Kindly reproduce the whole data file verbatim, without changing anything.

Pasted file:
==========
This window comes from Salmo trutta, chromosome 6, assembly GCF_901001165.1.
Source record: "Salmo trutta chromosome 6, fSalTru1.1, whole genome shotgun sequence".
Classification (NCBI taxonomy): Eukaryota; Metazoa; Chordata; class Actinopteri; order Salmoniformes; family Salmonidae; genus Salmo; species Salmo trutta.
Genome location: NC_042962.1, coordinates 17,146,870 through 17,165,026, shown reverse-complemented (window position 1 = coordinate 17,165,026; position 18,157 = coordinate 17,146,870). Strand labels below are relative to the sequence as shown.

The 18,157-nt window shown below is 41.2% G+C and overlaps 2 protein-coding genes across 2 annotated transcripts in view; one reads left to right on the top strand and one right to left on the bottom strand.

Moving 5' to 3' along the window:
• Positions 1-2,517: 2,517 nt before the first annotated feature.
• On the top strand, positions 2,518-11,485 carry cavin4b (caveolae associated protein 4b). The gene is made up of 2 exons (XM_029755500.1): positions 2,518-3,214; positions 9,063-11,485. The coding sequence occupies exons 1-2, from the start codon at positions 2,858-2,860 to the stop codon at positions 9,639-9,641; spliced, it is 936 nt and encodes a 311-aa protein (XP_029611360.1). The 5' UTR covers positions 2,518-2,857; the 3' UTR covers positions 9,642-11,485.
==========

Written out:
This window comes from Salmo trutta, chromosome 6, assembly GCF_901001165.1.
Source record: "Salmo trutta chromosome 6, fSalTru1.1, whole genome shotgun sequence".
Classification (NCBI taxonomy): Eukaryota; Metazoa; Chordata; class Actinopteri; order Salmoniformes; family Salmonidae; genus Salmo; species Salmo trutta.
Genome location: NC_042962.1, coordinates 17,146,870 through 17,165,026, shown reverse-complemented (window position 1 = coordinate 17,165,026; position 18,157 = coordinate 17,146,870). Strand labels below are relative to the sequence as shown.

The 18,157-nt window shown below is 41.2% G+C and overlaps 2 protein-coding genes across 2 annotated transcripts in view; one reads left to right on the top strand and one right to left on the bottom strand.

Moving 5' to 3' along the window:
• Positions 1-2,517: 2,517 nt before the first annotated feature.
• On the top strand, positions 2,518-11,485 carry cavin4b (caveolae associated protein 4b). The gene is made up of 2 exons (XM_029755500.1): positions 2,518-3,214; positions 9,063-11,485. The coding sequence occupies exons 1-2, from the start codon at positions 2,858-2,860 to the stop codon at positions 9,639-9,641; spliced, it is 936 nt and encodes a 311-aa protein (XP_029611360.1). The 5' UTR covers positions 2,518-2,857; the 3' UTR covers positions 9,642-11,485.